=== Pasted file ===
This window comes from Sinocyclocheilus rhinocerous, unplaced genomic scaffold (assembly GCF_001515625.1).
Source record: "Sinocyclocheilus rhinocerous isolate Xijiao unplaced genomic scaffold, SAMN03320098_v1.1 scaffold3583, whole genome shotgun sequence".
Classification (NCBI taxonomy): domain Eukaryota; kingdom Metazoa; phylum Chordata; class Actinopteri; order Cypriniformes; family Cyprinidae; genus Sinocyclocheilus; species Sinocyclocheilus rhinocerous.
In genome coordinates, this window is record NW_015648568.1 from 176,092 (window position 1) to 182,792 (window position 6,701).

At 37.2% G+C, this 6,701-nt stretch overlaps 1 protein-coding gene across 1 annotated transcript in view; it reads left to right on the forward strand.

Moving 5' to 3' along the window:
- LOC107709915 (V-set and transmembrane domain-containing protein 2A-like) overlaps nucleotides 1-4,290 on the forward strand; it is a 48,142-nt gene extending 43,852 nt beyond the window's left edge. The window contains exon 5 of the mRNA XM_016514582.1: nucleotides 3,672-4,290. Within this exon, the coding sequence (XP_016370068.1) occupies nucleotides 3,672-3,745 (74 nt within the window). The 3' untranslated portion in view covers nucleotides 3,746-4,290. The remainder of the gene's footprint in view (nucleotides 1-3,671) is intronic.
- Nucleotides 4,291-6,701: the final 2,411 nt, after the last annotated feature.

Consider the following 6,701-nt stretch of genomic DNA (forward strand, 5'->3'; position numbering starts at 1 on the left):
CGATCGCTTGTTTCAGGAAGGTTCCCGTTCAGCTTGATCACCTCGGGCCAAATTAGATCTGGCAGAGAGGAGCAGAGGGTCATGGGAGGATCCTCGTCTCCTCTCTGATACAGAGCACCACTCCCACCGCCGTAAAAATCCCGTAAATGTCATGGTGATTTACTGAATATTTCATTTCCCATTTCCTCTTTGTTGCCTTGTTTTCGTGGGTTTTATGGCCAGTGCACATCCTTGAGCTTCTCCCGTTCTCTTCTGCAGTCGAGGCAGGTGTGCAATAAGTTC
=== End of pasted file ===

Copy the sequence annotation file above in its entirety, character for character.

This window comes from Sinocyclocheilus rhinocerous, unplaced genomic scaffold (assembly GCF_001515625.1).
Source record: "Sinocyclocheilus rhinocerous isolate Xijiao unplaced genomic scaffold, SAMN03320098_v1.1 scaffold3583, whole genome shotgun sequence".
Classification (NCBI taxonomy): domain Eukaryota; kingdom Metazoa; phylum Chordata; class Actinopteri; order Cypriniformes; family Cyprinidae; genus Sinocyclocheilus; species Sinocyclocheilus rhinocerous.
In genome coordinates, this window is record NW_015648568.1 from 176,092 (window position 1) to 182,792 (window position 6,701).

At 37.2% G+C, this 6,701-nt stretch overlaps 1 protein-coding gene across 1 annotated transcript in view; it reads left to right on the forward strand.

Moving 5' to 3' along the window:
- LOC107709915 (V-set and transmembrane domain-containing protein 2A-like) overlaps nucleotides 1-4,290 on the forward strand; it is a 48,142-nt gene extending 43,852 nt beyond the window's left edge. The window contains exon 5 of the mRNA XM_016514582.1: nucleotides 3,672-4,290. Within this exon, the coding sequence (XP_016370068.1) occupies nucleotides 3,672-3,745 (74 nt within the window). The 3' untranslated portion in view covers nucleotides 3,746-4,290. The remainder of the gene's footprint in view (nucleotides 1-3,671) is intronic.
- Nucleotides 4,291-6,701: the final 2,411 nt, after the last annotated feature.

Consider the following 6,701-nt stretch of genomic DNA (forward strand, 5'->3'; position numbering starts at 1 on the left):
CGATCGCTTGTTTCAGGAAGGTTCCCGTTCAGCTTGATCACCTCGGGCCAAATTAGATCTGGCAGAGAGGAGCAGAGGGTCATGGGAGGATCCTCGTCTCCTCTCTGATACAGAGCACCACTCCCACCGCCGTAAAAATCCCGTAAATGTCATGGTGATTTACTGAATATTTCATTTCCCATTTCCTCTTTGTTGCCTTGTTTTCGTGGGTTTTATGGCCAGTGCACATCCTTGAGCTTCTCCCGTTCTCTTCTGCAGTCGAGGCAGGTGTGCAATAAGTTC